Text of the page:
Although Raymond Mar and others in our group (Mar, Oatley, Hirsh, dela Paz, & Peterson, 2006) were, I think, the first to find an association between the amount of fiction people read and their levels of empathy, in that 2006 study there was some ambiguity about the causal direction of the effect. We hypothesized that fiction—which we proposed was a simulation of the social world—enabled people to become more empathetic with others, but at that time we were not able to rule out the possibility that the association might have been due to people who were more empathetic having a preference for fiction rather than non-fiction. In a replication of the earlier study (Mar, Oatley & Peterson, 2009), however, we found that the association could not be explained by empathetic people preferring to read fiction, or indeed by other individual differences among readers. Even so, to show unequivocally the causal direction of the effect experimental studies were needed.

Two such studies have now been performed by people who are not connected with our group. One study was by Dan Johnson (which we reported in OnFiction on 22 November 2011, click here). Now a second study has been performed by Matthis Bal and Martijn Veltkamp (2013).

Bal and Veltkamp put together the idea of fiction as social simulation with Green’s (2004) idea of transportation as an indication of people’s engagement in stories. In their first experiment, Bal and Veltkamp had 66 participants read either a Sherlock Holmes story, “The adventure of the six Napoleons” by Arthur Conan Doyle, or a selection of the same length from a newspaper about riots in Libya and a disaster in Japan. Transportation into the text was measured by three items prompted by Busselle and Bilandzic’s (2008) account of engagement in stories: “The story affected me emotionally,” “During the reading of the text, when a main character succeeded I felt happy, and when they suffered in some way, I felt sad,” and “I felt sorry for some of the characters in the text.” Empathy was measured just before reading the text (Time 1), directly after reading (Time 2), and one week later (Time 3), by the Empathetic Concern scale of Davis (1983). In a second experiment, 97 participants followed same procedure except that they read either a fictional text, a chapter from José Saramago’s Blindness, or a non-fictional text which was of extracts from a newspaper.

The results of the first experiment were that people who were high in transportation into the Sherlock Holmes story increased their empathy from Time 1 to Time 3, but there was no significant change in empathy in those who read the newspaper extracts. In the second experiment, people who were high in transportation into the story by Saramago increased their empathy somewhat from Time 1 to Time 3 but the increase was not significant, while people who were high in transportation into the newspaper extracts significantly decreased their empathy from Time 1 to Time 3. In both experiments, people who read the fictional stories but were not transported into them showed decreased empathy from Time 1 to Time 3. The authors suggest that this was because without transportation into a story readers became frustrated and disengaged.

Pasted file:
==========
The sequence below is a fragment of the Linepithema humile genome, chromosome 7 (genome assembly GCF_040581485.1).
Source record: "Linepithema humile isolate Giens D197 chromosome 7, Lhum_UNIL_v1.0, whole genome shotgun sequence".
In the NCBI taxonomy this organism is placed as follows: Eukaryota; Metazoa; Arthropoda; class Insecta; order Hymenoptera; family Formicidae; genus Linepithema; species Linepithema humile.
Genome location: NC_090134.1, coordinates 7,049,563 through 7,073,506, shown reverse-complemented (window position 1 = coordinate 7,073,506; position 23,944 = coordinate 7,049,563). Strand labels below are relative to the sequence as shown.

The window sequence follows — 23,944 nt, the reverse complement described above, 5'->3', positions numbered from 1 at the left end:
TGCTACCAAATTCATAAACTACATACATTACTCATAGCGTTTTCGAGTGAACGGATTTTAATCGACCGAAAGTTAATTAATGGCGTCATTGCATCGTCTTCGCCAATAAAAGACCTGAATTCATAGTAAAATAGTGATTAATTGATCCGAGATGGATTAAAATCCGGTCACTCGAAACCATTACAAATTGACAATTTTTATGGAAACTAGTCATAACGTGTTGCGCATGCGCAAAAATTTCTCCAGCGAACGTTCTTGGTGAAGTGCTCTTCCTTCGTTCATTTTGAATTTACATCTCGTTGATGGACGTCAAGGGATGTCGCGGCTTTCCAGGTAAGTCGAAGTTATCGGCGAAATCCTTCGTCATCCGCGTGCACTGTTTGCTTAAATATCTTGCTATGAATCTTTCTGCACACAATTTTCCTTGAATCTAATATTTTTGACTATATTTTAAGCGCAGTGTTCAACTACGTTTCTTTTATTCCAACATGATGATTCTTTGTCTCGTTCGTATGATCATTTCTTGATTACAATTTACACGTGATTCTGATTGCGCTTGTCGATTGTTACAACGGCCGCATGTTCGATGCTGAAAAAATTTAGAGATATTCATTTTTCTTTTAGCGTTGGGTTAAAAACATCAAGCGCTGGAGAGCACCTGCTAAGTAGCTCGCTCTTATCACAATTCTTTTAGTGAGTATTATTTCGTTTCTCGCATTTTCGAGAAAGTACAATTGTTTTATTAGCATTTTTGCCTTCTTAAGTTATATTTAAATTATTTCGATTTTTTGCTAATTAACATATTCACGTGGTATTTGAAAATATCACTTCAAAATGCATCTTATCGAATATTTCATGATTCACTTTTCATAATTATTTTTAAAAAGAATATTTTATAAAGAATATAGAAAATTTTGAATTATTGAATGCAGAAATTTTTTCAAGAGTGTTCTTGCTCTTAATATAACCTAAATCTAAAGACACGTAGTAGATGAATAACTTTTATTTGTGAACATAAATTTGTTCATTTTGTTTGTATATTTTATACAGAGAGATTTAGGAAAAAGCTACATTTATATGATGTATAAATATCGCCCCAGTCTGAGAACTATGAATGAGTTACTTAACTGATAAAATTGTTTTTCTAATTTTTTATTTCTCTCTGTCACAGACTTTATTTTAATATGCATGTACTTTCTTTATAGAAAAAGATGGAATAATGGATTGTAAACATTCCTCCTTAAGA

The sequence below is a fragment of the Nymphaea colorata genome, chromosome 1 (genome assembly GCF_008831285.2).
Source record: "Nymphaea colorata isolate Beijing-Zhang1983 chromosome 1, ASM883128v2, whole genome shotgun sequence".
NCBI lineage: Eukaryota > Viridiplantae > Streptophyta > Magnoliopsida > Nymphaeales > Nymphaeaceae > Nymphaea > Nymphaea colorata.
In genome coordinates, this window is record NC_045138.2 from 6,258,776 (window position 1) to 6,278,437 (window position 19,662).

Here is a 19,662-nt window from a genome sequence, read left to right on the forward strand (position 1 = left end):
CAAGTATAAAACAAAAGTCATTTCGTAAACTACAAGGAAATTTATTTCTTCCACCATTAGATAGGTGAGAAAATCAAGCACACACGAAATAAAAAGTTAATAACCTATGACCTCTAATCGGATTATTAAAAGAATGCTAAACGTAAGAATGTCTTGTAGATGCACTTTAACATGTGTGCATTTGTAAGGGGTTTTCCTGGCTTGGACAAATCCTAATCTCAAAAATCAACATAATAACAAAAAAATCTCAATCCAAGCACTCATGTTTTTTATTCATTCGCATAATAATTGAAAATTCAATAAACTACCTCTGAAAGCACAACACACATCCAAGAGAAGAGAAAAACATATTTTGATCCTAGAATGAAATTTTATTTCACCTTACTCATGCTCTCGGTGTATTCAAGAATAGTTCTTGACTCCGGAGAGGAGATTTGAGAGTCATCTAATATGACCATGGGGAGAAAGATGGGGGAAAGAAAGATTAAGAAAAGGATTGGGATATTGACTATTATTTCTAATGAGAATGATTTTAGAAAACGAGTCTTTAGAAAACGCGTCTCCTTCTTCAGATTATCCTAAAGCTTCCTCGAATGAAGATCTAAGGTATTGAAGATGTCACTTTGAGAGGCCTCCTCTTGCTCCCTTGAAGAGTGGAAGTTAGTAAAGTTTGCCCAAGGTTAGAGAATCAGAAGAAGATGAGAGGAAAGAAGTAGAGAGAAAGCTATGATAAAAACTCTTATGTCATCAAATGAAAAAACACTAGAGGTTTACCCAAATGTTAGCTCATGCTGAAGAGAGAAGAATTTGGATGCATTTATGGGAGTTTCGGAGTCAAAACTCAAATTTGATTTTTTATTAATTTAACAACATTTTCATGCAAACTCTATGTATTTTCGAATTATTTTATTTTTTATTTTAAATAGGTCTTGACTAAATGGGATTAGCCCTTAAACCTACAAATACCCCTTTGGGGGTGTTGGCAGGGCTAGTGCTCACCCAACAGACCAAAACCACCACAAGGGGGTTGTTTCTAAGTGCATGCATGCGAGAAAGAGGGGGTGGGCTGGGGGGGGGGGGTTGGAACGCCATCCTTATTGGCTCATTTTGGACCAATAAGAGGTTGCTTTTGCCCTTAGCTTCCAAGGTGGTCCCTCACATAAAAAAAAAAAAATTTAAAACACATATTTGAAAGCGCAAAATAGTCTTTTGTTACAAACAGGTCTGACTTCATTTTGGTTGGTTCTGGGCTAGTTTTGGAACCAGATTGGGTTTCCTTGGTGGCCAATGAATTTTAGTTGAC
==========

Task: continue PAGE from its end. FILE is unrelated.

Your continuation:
One of the virtues of Bal and Veltkamp’s paper is the use of real literary examples for people to read. We are still some way from being able to say what attributes of stories invite the most transportation, or prompt the strongest changes in empathy, but such questions now seem as if they may soon be answerable. 

Bal, P. M., & Veltkamp, M. (2013). How does fiction reading influence empathy? An experimental investigation on the role of emotional transportation. PLoS One.

Busselle, R., & Bilandzic, H. (2008). Fictionality and perceived realism in experiencing stories: A model of narrative comprehension and engagement. Communication Theory, 18, 255-280.

Davis, M. H. (1983). Measuring individual differences in empathy: Evidence for a multidimensional approach. Journal of Personality and Social Psychology, 44, 113-126.

Green, M. C. (2004). Transportation into narrative worlds: The role of prior knowledge and perceived realism. Discourse Processes, 38, 247-266.

Johnson, D. R. (2012). Transportation into a story increases empathy, prosocial behavior, and perceptual bias toward fearful expressions. Personality and Individual Differences, 52, 150-155.

Mar, R. A., Oatley, K., Hirsh, J., dela Paz, J., & Peterson, J. B. (2006). Bookworms versus nerds: Exposure to fiction versus non-fiction, divergent associations with social ability, and the simulation of fictional social worlds. Journal of Research in Personality, 40, 694-712.

Mar, R. A., Oatley, K., & Peterson, J. B. (2009). Exploring the link between reading fiction and empathy: Ruling out individual differences and examining outcomes. Communications: The European Journal of Communication, 34, 407-428.

Image: Sherlock Holmes by Sidney Paget (1904), from Wikipedia

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Monday, January 14, 2013

At the MLA

Until the beginning of this year I knew of the MLA principally through David Lodge's novel Small World (1984), in which Philip Swallow of Brummidge University (recognizable as the University of Birmingham), Morris Zapp of Euphoric State University (recognizable as Berkeley), and others, attend an MLA meeting.